More than 15,750 Arbitration Claims Filed Against Amazon Alleging Drivers Were Misclassified as Independent Contractors

Cohen Milstein announced that more than 15,750 Amazon Flex drivers filed claims for arbitrtion alleging that they were misclassified as independent contractors.

Lawyers continue to sign up other misclassified drivers to participate in arbitration. 

San Francisco, CA – Today, more than 15,750 Amazon Flex drivers in California, Illinois and Massachusetts deluged Amazon, the e-commerce and delivery giant, with individual wage and hour arbitration actions, alleging that Amazon misclassified them as independent contractors instead of employees. Approximately 450 such claims are already on file with the American Arbitration Association, bringing the total driver claims to well over 16,000. The drivers are seeking compensation for unpaid wages, overtime, and reimbursement for eligible expenses, such as mileage and cell phone usage.  (Amazon Flex drivers seeking information about the cases can find out more at Amazon Flex Driver Lawsuits and Arbitrations.)

Launched in 2015, Amazon Flex is a cornerstone of Amazon’s national delivery operation, which, according to the Wall Street Journal is now the largest U.S. package delivery company, outpacing rivals FedEx and UPS.  Since the inception of Amazon Flex, more than 2.9 million drivers in the U.S. have downloaded the Amazon Flex app. onto their phone. A hallmark of Amazon delivery service is to offer Amazon Prime and other customers premium “last-mile” deliveries from Whole Foods, which Amazon acquired in 2017, and Amazon warehouse hubs to customers’ doorsteps. However, unlike its main delivery rivals, Amazon classifies the Flex drivers as independent contractors, not employees, requiring the drivers to bear all expenses of their work and engage in work that is uncompensated.

The drivers claim that the laws prevailing in California, Illinois, and Massachusetts require that the Amazon Flex drivers should be classified and compensated as employees.

“As Amazon exerts considerable control over the Flex Drivers in their deliveries and the deliveries are part of Amazon’s usual business, the drivers qualify as Amazon employees, not independent contractors, and should be paid accordingly,” said Joseph Sellers, partner at Cohen Milstein Sellers & Toll PLLC, and attorney for the drivers. “That Amazon fails to pay these Flex Drivers wages and reimburse expenses that the law requires is inexcusable, exploiting some of the most vulnerable workers in our society.   By doing so, Amazon gains a competitive advantage in pricing these delivery services that has contributed to its success as the leading package delivery company in the country.”

Advertising the Flex program as a way for drivers to earn extra money, Amazon pays Amazon Flex drivers for only a pre-set number of scheduled hours in a delivery shift (or “block”), regardless of how long it takes to complete their delivery route. That means if a driver books a 3-hour shift where they might receive dozens of delivery requests that could take 4+ hours to complete, Amazon will pay them for only 3 hours.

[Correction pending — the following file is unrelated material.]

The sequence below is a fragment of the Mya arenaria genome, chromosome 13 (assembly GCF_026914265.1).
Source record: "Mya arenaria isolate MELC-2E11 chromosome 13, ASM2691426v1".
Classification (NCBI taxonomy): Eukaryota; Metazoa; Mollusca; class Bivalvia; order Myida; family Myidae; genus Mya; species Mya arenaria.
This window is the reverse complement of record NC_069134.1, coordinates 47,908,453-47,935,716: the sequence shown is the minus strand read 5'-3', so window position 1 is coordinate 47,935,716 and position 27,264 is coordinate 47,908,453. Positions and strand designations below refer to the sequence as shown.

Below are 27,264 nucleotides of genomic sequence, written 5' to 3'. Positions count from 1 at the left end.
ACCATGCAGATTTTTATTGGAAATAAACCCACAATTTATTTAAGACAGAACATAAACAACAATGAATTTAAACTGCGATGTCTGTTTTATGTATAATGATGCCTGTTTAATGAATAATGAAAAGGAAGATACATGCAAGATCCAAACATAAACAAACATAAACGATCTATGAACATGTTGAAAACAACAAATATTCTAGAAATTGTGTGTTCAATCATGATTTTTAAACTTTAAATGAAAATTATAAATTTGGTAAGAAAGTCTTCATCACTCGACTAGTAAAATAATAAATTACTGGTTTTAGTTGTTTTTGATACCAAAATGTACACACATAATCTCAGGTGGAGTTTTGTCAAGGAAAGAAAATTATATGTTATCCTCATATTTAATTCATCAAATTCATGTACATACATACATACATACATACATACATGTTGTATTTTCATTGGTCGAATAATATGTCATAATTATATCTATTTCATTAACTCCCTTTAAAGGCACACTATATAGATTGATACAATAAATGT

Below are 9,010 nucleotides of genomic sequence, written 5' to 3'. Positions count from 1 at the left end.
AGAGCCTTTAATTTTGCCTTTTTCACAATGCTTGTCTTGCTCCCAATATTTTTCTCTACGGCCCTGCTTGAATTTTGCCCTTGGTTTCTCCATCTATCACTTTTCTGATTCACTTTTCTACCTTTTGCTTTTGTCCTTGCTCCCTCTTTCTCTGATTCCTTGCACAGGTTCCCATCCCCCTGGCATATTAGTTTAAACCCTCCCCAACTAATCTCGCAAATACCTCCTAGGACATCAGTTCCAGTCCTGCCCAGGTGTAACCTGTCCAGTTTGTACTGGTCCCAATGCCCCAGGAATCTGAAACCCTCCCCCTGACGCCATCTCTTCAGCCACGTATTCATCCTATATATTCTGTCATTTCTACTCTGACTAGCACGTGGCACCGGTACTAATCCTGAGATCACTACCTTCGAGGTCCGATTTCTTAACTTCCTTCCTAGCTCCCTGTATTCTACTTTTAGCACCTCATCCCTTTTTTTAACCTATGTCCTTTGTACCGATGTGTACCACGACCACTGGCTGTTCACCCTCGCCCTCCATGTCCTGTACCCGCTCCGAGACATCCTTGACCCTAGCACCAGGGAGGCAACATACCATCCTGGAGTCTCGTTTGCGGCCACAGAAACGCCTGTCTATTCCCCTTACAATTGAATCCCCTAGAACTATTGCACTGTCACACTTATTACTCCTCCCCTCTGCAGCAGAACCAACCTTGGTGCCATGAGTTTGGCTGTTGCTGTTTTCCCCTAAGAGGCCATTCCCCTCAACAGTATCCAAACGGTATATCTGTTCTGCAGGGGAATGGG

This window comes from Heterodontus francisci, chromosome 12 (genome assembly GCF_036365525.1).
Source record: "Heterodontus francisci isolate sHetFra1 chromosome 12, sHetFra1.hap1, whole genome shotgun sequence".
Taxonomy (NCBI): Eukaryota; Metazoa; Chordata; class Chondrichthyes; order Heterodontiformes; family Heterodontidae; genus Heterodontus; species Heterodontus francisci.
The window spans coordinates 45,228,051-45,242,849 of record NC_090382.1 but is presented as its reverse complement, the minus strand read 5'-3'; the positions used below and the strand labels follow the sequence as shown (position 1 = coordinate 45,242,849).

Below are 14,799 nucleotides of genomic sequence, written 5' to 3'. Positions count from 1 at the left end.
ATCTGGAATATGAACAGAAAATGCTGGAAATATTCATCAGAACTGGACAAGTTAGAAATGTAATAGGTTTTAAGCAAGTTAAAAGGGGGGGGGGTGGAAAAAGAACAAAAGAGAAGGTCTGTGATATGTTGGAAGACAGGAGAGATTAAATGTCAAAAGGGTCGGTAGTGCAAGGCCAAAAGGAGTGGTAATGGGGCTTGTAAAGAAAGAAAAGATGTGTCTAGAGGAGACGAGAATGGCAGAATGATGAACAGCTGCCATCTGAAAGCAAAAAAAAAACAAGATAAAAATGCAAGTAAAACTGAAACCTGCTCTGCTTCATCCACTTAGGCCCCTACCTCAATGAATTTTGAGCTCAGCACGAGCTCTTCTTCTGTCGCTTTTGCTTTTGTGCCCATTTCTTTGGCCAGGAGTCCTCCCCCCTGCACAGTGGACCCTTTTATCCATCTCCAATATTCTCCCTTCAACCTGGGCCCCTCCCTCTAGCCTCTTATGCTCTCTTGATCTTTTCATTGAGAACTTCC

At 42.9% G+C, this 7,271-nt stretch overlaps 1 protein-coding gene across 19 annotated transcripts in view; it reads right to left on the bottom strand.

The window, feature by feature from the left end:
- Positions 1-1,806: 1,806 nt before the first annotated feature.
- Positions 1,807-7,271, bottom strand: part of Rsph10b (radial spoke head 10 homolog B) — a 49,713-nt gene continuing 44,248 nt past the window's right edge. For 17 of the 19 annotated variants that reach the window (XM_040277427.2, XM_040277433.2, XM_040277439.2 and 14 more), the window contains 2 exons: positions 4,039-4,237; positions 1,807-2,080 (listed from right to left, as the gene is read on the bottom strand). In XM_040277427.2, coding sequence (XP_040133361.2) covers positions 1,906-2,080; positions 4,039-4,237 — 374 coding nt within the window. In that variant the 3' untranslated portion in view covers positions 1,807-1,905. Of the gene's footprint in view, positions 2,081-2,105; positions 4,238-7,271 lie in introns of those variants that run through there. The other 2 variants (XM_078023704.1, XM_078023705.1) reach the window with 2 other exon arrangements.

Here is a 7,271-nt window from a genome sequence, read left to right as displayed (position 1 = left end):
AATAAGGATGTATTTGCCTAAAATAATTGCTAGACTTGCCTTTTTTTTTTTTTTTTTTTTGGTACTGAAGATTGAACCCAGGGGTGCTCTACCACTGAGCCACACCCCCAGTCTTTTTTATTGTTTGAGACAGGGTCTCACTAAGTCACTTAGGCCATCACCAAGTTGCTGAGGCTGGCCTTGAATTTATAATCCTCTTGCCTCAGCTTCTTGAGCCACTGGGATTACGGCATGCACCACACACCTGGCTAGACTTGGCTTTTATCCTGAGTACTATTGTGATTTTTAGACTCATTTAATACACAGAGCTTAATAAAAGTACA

“I came to the United States from Iran for a better life. Amazon Flex promised good money and flexible hours,” said Saman Khodaei, a driver who drove for Amazon Flex in Los Angeles and successfully arbitrated his misclassification claim. “Instead, it’s a fulltime job. Some days, I worked more than 8 hours because I had to wait in line to pick up my packages before I could start my deliveries. And then I had to check in and wait in line again for my next block of deliveries. It’s so competitive, I barely had time to eat or take a break. It should be simple: Amazon should pay drivers for their time to wait, load, check in. It’s all a part of the delivery.”

Amazon, which has a history of misclassifying workers as independent contractors, also requires drivers to arbitrate disputes with the American Arbitration Association. More than 65% of employers in the U.S. mandate such agreements. Unlike court, arbitration proceedings are private and often confidential, which often prevent systemic issues like Amazon’s employee misclassification issues from becoming public. Such agreements, like Amazon’s, forbid class arbitration and require individuals to file claims individually.

“Arbitration, unfortunately, limits the drivers’ pursuit of justice. So, we’re left with little choice but to file almost 16,000 individual arbitration actions at once,” said Steven Tindall of Gibbs Law Group. “Amazon required Flex drivers to agree to bring these cases in private proceedings—likely in an effort to keep its business practices from being exposed to public and shareholder scrutiny.”

Thus far, Amazon Flex drivers have successfully tried seven bellwether arbitration trials, addressing the same misclassification claims. Each driver has been awarded, on average, $9,000 in damages.

“It’s about time that Amazon is exposed for misclassifying employees,” said Norva Williams, another driver who successfully litigated her claim through Amazon’s arbitration process. “I was excited to work for Amazon, but it quickly became clear to me that it was a racket. I was the one who ended up paying. My hope is that Amazon will be forced to reconcile how it classifies employees and how employees can seek justice.”

The Amazon Flex drivers are represented by Joseph Sellers, Brian Corman, Rebecca Ojserkis, and Megan Reif of Cohen Milstein Sellers & Toll PLLC and Steven Tindall, Ashleigh Musser, Jane Farrell, and Brian Bailey of Gibbs Law Group. The more than 16,000 total claims will be litigated before the American Arbitration Association.

Source: Amazon Flex Drivers File Wage & Hour Actions – Cohen Milstein

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